Also consider Milkweed, Horse Radish, Jerusalem Artichoke.

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    +1 𝑓𝑜𝑟 those suggestions in this interesting matter. I’d be great to have some feedback on how well these species responded to excess amounts of fowl manure. – dakab Feb 4 '17 at 12:51
  • Interesting suggestion, although I think if you went to a garden centre asking for couch grass they may suggest you need psychiatric help, or point you to a selection of herbicides. – George of all trades Feb 7 '17 at 8:41
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I think many plants can live with much manure.

Chicken manure is a very good manure. I think it is better then horses' one), and it is used for vegetable garden. If you have foxes and other chicken killer animals, I recommend you to dig it, not to attract them (and they will dig in your vegetable garden to look for rest of chicken).

Tomatoes like them particularly. (But now I don't remember anymore what other plants prefer it from other manures).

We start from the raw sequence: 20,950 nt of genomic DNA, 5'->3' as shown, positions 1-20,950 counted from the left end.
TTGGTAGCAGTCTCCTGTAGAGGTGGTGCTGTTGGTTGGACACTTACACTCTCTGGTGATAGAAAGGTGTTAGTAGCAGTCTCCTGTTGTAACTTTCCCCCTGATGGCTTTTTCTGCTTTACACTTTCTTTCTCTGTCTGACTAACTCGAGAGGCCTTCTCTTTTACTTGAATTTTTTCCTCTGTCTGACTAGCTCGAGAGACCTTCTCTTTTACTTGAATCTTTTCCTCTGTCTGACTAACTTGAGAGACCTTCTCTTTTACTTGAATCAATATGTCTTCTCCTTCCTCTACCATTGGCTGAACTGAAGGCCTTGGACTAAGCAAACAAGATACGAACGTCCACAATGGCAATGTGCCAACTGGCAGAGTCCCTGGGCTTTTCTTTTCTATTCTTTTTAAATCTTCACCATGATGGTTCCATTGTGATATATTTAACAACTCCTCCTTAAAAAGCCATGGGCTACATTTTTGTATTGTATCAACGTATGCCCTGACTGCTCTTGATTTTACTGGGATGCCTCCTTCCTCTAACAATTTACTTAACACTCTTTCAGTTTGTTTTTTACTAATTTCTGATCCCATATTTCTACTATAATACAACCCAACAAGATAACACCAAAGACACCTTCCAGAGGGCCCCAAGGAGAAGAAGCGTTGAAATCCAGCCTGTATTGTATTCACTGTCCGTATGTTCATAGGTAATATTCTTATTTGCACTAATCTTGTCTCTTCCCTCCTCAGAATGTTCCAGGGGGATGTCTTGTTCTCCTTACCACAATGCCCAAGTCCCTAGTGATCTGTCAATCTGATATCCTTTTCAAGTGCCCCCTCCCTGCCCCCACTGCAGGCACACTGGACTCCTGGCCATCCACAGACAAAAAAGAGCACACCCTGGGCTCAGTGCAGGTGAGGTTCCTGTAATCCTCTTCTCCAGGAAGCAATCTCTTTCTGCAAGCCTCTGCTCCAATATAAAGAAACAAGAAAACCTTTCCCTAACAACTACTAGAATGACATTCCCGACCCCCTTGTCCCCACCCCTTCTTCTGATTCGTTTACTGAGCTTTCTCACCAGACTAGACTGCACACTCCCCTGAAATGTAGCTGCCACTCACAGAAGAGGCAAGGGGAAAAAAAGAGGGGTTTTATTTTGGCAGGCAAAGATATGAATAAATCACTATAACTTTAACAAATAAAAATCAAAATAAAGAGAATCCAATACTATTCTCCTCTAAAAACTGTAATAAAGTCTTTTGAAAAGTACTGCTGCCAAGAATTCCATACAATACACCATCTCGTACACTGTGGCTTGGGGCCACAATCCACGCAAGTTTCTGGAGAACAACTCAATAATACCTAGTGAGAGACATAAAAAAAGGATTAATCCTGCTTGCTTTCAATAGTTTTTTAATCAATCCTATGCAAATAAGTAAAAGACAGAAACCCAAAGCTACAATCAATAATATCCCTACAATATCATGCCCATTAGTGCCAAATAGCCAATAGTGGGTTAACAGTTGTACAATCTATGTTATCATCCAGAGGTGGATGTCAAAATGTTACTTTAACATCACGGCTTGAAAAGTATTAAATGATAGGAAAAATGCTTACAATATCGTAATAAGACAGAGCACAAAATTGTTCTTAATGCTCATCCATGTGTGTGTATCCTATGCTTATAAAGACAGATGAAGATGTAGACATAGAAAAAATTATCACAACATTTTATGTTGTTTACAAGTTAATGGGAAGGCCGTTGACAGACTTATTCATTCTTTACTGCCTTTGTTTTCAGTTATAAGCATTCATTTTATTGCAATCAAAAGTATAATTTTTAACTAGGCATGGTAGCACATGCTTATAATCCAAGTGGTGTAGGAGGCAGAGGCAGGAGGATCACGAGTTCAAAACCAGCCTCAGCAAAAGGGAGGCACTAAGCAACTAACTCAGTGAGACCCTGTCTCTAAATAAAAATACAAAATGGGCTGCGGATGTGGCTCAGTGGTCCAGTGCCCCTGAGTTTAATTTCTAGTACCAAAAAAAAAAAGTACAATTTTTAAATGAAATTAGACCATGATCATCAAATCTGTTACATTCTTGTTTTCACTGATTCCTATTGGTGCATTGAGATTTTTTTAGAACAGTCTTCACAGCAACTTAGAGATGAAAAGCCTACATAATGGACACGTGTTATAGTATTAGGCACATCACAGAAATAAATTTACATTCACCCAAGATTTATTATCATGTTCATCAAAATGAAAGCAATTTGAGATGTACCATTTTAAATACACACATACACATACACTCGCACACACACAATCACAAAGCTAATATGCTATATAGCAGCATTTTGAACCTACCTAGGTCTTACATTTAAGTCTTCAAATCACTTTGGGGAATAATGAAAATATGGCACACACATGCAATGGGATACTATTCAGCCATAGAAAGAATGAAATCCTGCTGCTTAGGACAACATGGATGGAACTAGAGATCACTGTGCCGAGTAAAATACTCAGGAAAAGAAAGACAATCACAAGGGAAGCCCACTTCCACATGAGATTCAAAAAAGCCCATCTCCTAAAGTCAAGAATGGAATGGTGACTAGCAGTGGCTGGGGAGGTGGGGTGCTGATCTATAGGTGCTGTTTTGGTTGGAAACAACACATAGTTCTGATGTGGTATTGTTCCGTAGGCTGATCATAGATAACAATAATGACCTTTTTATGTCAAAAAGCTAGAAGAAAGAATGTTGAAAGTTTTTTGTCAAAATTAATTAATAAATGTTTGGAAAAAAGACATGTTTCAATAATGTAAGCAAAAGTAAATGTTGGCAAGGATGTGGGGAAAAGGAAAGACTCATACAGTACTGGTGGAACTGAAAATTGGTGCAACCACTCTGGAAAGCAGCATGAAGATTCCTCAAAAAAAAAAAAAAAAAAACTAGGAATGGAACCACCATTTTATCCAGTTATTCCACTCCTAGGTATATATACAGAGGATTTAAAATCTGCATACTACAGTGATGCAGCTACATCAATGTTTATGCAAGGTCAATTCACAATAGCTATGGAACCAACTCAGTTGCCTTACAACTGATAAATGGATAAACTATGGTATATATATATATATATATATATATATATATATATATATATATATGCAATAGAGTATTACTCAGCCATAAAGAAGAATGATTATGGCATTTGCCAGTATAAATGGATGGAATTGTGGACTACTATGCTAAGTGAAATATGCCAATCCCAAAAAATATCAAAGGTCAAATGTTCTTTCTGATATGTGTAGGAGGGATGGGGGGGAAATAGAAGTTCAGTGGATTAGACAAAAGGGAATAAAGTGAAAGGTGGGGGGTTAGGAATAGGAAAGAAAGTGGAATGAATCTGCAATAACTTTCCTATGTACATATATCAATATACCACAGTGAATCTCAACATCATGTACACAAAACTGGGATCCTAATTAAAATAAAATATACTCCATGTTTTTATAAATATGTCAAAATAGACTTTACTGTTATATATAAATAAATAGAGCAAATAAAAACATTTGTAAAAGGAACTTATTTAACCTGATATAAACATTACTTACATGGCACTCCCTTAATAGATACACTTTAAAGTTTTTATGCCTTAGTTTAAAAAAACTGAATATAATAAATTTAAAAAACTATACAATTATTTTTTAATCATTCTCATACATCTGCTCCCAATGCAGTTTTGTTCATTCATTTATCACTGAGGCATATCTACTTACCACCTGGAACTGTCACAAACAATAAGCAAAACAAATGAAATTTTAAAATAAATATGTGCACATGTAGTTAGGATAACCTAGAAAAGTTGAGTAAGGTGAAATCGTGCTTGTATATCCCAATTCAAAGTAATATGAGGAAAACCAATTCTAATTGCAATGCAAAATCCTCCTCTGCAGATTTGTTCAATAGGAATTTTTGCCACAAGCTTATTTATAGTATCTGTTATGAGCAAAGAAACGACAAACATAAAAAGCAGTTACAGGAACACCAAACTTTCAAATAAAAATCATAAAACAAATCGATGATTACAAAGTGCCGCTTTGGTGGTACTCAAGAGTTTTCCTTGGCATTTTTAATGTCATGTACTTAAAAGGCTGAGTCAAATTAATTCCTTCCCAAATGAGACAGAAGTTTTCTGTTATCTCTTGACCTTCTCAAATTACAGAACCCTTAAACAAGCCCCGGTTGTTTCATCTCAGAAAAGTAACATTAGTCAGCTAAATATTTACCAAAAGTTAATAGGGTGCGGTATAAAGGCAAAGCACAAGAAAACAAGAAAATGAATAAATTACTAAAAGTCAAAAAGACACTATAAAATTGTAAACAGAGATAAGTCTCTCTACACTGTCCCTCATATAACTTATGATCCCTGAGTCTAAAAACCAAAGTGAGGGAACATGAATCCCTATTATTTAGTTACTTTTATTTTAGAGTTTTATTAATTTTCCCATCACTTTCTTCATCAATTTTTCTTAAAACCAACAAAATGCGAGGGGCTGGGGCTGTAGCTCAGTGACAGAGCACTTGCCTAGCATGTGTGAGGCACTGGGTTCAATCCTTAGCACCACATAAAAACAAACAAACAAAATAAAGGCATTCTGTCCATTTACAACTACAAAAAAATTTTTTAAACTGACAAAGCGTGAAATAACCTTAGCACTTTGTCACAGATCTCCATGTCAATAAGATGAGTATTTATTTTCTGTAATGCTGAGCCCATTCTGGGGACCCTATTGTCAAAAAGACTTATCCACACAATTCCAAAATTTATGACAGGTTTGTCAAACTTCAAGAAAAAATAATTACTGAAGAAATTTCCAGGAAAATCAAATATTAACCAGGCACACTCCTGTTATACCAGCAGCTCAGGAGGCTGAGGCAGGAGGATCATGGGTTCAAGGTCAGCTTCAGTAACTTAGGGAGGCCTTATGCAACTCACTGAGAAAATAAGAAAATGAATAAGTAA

• Is it true that I can just put the manure to the soil that has a tomato plant? – Cary Bondoc Feb 9 '17 at 4:10
  • In summer I do it regularly, without problems. Note often I add also dirt hay (used for the nests and litter). Note: garden shops sell also such manure (dehydrated and partly sterilized, I assume). In Italian there are three special words for manure of chicken, for the one of horses and for the cow's one. So it is not just me. – Giacomo Catenazzi Feb 9 '17 at 7:51
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It's important to consider why a plant might not grow in it, and then think of plants that could. Looking at another answer, the word "hot" is particularly unhelpful. Assuming the wood ash is not still hot from the fire, its damaging effects are due to the extremely high pH being slightly caustic and destroying root hairs. In terms of manures, there are two reasons why they might damage a plant. Firstly, when actively composting microbial action can generate high temperatures which literally cook plant materials. This can be avoided by waiting until temperatures have cooled or by spreading the material thinly to help it cool. The second way in which they can damage plants is through nitrogen scorching which has nothing to with temperature but is to do with high concentrations of solutes outside of roots limiting uptake of water.